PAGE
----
But given the nature of this platform, and the rapid changes, the roles of the regulators are still unclear. Last June, TRAI and the RBI reached an initial agreement to ensure a smooth roll-out of m-banking; TRAI will deal with all interconnection issues while RBI will look into banking aspects like the daily transaction limits, KYC guidelines and verification criteria. Thus, the two regulators seem to have reached a neat coordination, for now.
A report submitted in January by an inter-ministerial group constituted in 2009 to frame rules for financial services on cell phones recommended, amongst other suggestions, opening no-frills accounts linked to mobile phones in unbanked areas. It recommended that customers operating accounts through cell phones must pay a 2% commission to the bank, and that the bank must in turn pay the MSP Rs 2.25 per transaction or 1.4% of the total amount.
It still remains to be seen to what extent these recommendations are implemented. However, last month, TRAI reported its intent to fix mobile tariffs for financial services to ensure affordability. At present, tariffs are determined by market forces, but TRAI believes tariff regulation is essential to encourage mobile banking amongst the unbanked, where cost of delivery assumes greater importance.
The Micro-Finance Institution (MFI) sector has been largely unregulated till now, because most MFIs have been registered as societies or trusts, which aren?t subject to any financial regulation. Non-profit MFIs have been prohibited from collecting deposits by the RBI because of the collapses of several NBFCs in the 1990s, and are only involved in the credit side of banking. Only NBFC-MFIs rated by credit rating agencies may accept deposits.
The recent spate of farmer suicides in Andhra Pradesh, which led to a credit freeze for its MFIs, prompted the government to set up the Malegam committee to address the problems relating to their functioning. Clearly MFIs have struggled even with their core business. The committee came out with its recommendations on the January 19, which included:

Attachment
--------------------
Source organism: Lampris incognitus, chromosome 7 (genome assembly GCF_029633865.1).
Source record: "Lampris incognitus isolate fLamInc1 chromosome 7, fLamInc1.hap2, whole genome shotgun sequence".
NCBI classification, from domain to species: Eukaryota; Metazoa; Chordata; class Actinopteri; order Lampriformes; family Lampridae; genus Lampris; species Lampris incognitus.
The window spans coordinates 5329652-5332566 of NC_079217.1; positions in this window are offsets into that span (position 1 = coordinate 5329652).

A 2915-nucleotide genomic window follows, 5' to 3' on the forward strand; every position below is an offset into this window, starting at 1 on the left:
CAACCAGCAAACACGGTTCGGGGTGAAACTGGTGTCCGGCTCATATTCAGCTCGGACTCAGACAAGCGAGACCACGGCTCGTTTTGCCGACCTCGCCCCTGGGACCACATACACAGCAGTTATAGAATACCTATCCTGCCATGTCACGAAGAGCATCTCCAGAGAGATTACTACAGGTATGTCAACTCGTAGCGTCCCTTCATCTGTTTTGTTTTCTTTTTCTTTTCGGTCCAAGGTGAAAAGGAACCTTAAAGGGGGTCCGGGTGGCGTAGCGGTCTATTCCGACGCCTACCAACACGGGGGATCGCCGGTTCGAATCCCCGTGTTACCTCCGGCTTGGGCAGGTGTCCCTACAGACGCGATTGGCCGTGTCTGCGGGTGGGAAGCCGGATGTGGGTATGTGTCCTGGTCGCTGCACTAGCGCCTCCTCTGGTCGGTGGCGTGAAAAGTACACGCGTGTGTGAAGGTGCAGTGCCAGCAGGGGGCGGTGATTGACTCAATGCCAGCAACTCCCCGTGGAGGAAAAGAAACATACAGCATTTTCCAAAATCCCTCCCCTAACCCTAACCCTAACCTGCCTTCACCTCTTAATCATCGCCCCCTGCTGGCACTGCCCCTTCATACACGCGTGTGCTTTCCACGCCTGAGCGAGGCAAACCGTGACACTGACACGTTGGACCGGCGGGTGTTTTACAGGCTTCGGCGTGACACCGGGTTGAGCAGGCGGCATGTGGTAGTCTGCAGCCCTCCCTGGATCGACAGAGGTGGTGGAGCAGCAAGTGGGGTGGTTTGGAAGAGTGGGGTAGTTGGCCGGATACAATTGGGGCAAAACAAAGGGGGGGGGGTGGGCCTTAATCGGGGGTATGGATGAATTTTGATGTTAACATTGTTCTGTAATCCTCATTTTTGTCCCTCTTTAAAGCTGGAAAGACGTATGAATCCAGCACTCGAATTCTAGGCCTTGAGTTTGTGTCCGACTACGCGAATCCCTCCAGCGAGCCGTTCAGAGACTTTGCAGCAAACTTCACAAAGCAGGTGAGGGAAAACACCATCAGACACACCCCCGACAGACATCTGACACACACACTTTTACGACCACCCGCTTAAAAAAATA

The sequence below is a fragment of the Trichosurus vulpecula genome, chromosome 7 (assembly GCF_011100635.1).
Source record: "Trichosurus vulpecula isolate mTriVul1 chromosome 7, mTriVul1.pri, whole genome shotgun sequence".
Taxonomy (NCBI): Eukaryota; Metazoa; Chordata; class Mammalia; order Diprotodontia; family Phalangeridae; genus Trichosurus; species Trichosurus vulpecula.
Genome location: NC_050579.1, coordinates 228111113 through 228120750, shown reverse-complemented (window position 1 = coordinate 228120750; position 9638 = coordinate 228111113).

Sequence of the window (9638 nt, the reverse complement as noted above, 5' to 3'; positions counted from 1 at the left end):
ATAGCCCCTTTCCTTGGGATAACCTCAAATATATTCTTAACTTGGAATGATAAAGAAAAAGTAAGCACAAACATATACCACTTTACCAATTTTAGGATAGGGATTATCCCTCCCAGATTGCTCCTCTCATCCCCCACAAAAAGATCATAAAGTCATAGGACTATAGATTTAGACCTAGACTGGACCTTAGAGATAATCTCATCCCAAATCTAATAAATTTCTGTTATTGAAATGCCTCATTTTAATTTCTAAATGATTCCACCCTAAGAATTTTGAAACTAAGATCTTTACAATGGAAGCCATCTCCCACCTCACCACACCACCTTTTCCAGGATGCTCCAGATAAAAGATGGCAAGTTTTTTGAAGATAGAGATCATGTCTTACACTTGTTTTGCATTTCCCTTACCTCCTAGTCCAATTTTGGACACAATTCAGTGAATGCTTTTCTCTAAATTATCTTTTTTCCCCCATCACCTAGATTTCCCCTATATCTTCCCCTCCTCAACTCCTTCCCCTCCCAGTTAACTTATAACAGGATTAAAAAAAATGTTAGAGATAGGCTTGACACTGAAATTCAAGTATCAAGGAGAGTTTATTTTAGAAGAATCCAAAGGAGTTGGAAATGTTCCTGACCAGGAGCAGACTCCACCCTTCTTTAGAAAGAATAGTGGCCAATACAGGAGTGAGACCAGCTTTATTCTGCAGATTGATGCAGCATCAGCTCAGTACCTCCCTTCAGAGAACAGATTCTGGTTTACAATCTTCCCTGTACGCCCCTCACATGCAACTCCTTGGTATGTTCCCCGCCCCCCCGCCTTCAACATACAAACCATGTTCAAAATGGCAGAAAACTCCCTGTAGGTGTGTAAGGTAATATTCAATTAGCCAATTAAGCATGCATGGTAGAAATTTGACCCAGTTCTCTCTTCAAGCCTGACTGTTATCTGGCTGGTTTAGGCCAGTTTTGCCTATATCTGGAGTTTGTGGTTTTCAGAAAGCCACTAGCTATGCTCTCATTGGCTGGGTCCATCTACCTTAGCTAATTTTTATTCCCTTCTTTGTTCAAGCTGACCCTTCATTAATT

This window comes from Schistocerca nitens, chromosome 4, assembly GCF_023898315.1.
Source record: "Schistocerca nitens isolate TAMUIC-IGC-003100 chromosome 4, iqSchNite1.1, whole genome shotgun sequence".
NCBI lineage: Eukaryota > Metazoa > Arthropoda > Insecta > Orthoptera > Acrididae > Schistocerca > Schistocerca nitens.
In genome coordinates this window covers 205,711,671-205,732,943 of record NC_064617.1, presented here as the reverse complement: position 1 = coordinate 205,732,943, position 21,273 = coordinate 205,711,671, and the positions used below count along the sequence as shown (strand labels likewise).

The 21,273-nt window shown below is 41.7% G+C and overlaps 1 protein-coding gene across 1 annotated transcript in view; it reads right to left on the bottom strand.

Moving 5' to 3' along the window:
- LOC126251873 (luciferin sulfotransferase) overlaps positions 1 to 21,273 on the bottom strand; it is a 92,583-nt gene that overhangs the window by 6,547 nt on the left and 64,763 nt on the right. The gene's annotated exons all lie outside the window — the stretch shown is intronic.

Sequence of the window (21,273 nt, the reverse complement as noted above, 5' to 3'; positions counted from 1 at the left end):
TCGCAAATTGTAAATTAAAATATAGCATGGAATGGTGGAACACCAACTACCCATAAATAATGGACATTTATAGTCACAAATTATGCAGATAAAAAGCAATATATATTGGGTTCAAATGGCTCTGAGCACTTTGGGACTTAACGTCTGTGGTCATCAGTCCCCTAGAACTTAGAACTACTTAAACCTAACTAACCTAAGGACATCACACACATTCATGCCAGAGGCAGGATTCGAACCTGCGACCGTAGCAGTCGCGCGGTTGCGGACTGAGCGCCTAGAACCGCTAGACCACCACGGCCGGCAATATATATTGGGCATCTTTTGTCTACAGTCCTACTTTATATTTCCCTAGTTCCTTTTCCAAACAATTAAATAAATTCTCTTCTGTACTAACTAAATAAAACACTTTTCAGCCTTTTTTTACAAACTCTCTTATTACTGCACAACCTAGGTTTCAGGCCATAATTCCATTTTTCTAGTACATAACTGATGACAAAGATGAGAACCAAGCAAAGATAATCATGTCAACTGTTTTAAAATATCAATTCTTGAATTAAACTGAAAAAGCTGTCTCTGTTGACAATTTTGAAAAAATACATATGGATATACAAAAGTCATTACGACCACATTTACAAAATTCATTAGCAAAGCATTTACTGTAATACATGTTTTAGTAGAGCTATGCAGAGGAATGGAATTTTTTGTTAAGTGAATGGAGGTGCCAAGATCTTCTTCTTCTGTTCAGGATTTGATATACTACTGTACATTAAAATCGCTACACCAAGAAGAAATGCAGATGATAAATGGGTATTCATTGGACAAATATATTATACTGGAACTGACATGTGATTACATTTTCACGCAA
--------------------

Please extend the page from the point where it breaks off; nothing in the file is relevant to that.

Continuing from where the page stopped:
* Creation of a new category of NBFCs under which MFIs may be regulated by the RBI
* Rs 15 crore floor on net worth
* Rs 25,000 cap on loan sizes and
* A ceiling of 24% on interest rates
A decision regarding the implementation of these recommendations is expected in a month. Till then, Andhra Pradesh will be subject to the Microfinance Institutions Ordinance, 2010, under which MFIs must be registered with district development authorities, state their areas of operations, employees and credit status. They can, since September 2010, of course also act as BCs for banks.
Several strides have been taken by the RBI in easing the regulatory environment to enable the entry and scaling up of participants. However, much more still needs to be done to ensure continued growth in this sector. For example, MSPs will have to provide inter-operable services by setting up some sort of clearing/settlement system, which will invariably involve the National Payment Corporation of India as a facilitator. Besides, banks will never have strong incentive to cater to poorer segments as long as their revenues come from floats and not from transactions.
While the RBI is currently marketing the FI paradigm through the bank-led model, it isn?t averse to giving centrestage to non-bank actors. Banks need to act quickly on the privileged position they currently enjoy.
Since financial inclusion through non-traditional modes is a new concept, and banking alliances with BCs a recent phenomenon, much is still to be learned over the coming years about customer protection issues, AML/CFT concerns, and the feasibility of various models. Regulations will have to keep evolving, and it shall be interesting to follow this evolution, which is already in motion and beginning to tangibly modify the financial landscape.
?The writer is an economist at the Centre for Financial Inclusion, Indicus Analytics. You can reach him at email@example.com (The third and last part of this series will be carried on February 27.)